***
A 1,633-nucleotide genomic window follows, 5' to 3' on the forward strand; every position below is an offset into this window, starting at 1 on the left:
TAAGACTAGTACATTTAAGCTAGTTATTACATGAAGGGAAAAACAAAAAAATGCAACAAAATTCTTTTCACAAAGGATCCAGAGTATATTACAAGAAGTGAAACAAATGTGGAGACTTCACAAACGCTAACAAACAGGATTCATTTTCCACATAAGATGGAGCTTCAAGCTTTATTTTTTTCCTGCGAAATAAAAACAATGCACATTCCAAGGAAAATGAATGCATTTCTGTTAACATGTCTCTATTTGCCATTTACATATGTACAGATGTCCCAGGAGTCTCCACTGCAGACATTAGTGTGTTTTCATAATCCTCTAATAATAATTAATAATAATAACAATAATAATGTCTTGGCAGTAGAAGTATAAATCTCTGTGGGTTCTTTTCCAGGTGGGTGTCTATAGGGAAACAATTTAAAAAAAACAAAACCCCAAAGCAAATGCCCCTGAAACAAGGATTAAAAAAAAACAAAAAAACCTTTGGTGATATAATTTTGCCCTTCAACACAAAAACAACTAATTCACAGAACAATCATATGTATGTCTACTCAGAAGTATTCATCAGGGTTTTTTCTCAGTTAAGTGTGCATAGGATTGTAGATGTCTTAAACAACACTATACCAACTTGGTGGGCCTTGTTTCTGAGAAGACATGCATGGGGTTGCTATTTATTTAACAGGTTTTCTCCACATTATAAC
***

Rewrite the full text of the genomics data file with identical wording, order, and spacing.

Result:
A 1,633-nucleotide genomic window follows, 5' to 3' on the forward strand; every position below is an offset into this window, starting at 1 on the left:
TAAGACTAGTACATTTAAGCTAGTTATTACATGAAGGGAAAAACAAAAAAATGCAACAAAATTCTTTTCACAAAGGATCCAGAGTATATTACAAGAAGTGAAACAAATGTGGAGACTTCACAAACGCTAACAAACAGGATTCATTTTCCACATAAGATGGAGCTTCAAGCTTTATTTTTTTCCTGCGAAATAAAAACAATGCACATTCCAAGGAAAATGAATGCATTTCTGTTAACATGTCTCTATTTGCCATTTACATATGTACAGATGTCCCAGGAGTCTCCACTGCAGACATTAGTGTGTTTTCATAATCCTCTAATAATAATTAATAATAATAACAATAATAATGTCTTGGCAGTAGAAGTATAAATCTCTGTGGGTTCTTTTCCAGGTGGGTGTCTATAGGGAAACAATTTAAAAAAAACAAAACCCCAAAGCAAATGCCCCTGAAACAAGGATTAAAAAAAAACAAAAAAACCTTTGGTGATATAATTTTGCCCTTCAACACAAAAACAACTAATTCACAGAACAATCATATGTATGTCTACTCAGAAGTATTCATCAGGGTTTTTTCTCAGTTAAGTGTGCATAGGATTGTAGATGTCTTAAACAACACTATACCAACTTGGTGGGCCTTGTTTCTGAGAAGACATGCATGGGGTTGCTATTTATTTAACAGGTTTTCTCCACATTATAAC